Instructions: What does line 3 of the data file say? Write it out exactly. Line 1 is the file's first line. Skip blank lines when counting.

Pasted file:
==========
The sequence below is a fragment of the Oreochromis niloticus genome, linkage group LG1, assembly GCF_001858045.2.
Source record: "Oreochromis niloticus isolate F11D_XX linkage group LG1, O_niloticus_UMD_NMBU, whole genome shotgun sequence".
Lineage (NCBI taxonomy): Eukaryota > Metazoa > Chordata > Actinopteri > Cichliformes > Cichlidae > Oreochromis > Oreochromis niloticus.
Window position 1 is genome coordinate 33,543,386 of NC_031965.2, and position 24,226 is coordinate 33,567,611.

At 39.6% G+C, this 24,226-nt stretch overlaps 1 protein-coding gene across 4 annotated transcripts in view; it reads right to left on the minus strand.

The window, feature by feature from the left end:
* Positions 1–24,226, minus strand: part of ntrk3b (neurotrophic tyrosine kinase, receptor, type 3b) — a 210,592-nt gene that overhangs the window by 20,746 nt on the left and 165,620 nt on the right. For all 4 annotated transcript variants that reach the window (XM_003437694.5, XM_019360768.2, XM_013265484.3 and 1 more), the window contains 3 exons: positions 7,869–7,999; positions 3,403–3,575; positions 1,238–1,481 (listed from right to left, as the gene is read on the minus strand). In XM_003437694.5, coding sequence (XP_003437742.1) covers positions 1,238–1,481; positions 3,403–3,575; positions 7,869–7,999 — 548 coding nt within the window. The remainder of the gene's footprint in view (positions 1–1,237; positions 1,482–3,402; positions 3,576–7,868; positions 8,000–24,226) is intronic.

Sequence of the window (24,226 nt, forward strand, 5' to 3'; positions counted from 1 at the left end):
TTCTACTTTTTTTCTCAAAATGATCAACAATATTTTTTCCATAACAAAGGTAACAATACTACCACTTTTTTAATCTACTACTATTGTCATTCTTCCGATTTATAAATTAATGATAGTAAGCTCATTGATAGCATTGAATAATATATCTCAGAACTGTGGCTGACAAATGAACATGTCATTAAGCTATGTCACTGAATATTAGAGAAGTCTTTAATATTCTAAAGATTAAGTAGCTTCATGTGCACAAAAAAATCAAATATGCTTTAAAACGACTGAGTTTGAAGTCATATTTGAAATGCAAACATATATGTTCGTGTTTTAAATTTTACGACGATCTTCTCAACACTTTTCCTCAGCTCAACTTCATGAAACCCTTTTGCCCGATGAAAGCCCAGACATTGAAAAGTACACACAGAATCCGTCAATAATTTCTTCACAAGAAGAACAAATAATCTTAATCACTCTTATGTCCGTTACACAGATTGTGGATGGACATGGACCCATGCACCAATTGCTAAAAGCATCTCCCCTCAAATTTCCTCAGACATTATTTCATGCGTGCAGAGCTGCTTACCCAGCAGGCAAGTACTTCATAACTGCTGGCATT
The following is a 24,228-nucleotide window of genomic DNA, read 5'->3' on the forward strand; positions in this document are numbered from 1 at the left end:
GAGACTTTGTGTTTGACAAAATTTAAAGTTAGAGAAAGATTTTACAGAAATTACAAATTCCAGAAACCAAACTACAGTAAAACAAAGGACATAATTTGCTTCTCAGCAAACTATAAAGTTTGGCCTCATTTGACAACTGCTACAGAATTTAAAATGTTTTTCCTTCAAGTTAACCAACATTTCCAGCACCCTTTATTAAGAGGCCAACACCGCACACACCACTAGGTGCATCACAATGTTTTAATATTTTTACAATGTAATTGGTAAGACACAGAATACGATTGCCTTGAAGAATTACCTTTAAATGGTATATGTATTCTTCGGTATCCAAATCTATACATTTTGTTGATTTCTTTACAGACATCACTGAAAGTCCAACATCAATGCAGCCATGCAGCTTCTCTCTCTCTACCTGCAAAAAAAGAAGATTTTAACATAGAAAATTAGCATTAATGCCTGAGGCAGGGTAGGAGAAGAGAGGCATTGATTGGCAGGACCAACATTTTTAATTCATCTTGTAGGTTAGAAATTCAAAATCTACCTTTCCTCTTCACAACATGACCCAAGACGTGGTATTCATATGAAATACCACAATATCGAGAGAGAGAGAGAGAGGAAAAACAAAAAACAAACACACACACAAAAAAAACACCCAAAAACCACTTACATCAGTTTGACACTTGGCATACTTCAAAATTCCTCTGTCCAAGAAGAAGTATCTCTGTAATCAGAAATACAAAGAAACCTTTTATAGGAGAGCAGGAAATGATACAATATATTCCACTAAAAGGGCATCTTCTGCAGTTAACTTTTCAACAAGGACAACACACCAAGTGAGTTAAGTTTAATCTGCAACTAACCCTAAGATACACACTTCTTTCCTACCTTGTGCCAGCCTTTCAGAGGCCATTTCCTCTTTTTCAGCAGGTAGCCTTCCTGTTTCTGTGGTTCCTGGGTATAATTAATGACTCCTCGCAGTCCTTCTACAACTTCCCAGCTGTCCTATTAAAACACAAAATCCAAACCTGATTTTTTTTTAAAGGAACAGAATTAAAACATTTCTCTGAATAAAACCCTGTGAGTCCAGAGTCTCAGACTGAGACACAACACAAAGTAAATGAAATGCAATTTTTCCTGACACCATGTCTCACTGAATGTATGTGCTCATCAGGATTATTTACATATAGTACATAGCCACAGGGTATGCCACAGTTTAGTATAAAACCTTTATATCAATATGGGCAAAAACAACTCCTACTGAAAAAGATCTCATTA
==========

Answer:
Lineage (NCBI taxonomy): Eukaryota > Metazoa > Chordata > Actinopteri > Cichliformes > Cichlidae > Oreochromis > Oreochromis niloticus.